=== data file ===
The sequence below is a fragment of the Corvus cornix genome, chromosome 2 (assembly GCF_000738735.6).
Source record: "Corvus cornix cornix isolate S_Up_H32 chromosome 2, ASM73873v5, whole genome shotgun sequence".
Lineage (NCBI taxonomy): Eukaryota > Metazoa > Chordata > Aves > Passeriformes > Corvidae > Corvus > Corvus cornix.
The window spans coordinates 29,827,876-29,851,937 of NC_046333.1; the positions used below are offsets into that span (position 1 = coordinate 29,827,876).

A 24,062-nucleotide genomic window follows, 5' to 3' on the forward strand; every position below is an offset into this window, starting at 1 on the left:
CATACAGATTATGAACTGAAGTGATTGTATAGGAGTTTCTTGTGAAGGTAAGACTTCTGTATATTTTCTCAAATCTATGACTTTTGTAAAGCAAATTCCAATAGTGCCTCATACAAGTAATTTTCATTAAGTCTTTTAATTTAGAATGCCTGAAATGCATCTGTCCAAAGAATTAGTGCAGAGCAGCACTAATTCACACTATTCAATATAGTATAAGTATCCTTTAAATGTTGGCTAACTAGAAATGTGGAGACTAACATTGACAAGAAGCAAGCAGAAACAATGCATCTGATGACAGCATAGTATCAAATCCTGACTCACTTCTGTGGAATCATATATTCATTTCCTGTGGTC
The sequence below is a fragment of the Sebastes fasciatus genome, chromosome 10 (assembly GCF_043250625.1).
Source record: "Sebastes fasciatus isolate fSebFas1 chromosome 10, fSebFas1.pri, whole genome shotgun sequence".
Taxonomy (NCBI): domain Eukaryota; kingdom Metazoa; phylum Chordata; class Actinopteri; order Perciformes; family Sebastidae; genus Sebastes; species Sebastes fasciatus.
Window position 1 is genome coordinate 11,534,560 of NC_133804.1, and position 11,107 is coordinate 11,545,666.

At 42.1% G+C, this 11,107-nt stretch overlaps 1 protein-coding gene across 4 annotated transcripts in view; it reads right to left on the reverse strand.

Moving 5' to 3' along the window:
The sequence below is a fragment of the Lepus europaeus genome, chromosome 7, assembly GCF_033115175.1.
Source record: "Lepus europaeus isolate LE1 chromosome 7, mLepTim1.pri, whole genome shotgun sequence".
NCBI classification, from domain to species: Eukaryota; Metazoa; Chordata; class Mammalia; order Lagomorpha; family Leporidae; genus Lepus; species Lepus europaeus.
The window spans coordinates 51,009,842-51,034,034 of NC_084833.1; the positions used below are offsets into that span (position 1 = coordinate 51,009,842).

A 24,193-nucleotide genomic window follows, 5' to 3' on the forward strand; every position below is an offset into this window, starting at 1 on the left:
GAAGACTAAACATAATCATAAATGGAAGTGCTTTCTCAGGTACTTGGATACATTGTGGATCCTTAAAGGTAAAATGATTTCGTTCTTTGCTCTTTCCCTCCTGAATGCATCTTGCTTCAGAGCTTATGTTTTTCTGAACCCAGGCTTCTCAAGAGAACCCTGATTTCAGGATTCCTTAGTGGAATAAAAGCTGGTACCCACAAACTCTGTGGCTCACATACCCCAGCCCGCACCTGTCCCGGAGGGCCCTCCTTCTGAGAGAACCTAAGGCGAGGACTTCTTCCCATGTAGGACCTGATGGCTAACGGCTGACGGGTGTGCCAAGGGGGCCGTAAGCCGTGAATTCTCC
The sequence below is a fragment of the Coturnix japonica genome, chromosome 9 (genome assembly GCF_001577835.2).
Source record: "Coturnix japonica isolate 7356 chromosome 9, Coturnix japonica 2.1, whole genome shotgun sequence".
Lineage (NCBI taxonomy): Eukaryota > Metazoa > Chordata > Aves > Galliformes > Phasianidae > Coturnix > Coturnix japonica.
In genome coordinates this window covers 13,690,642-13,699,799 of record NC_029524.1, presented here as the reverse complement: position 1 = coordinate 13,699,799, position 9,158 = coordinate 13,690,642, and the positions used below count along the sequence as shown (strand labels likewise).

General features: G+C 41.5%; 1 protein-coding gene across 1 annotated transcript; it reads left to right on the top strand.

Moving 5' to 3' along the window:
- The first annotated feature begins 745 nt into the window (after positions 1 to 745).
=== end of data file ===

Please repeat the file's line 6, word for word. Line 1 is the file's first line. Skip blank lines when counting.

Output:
CATACAGATTATGAACTGAAGTGATTGTATAGGAGTTTCTTGTGAAGGTAAGACTTCTGTATATTTTCTCAAATCTATGACTTTTGTAAAGCAAATTCCAATAGTGCCTCATACAAGTAATTTTCATTAAGTCTTTTAATTTAGAATGCCTGAAATGCATCTGTCCAAAGAATTAGTGCAGAGCAGCACTAATTCACACTATTCAATATAGTATAAGTATCCTTTAAATGTTGGCTAACTAGAAATGTGGAGACTAACATTGACAAGAAGCAAGCAGAAACAATGCATCTGATGACAGCATAGTATCAAATCCTGACTCACTTCTGTGGAATCATATATTCATTTCCTGTGGTC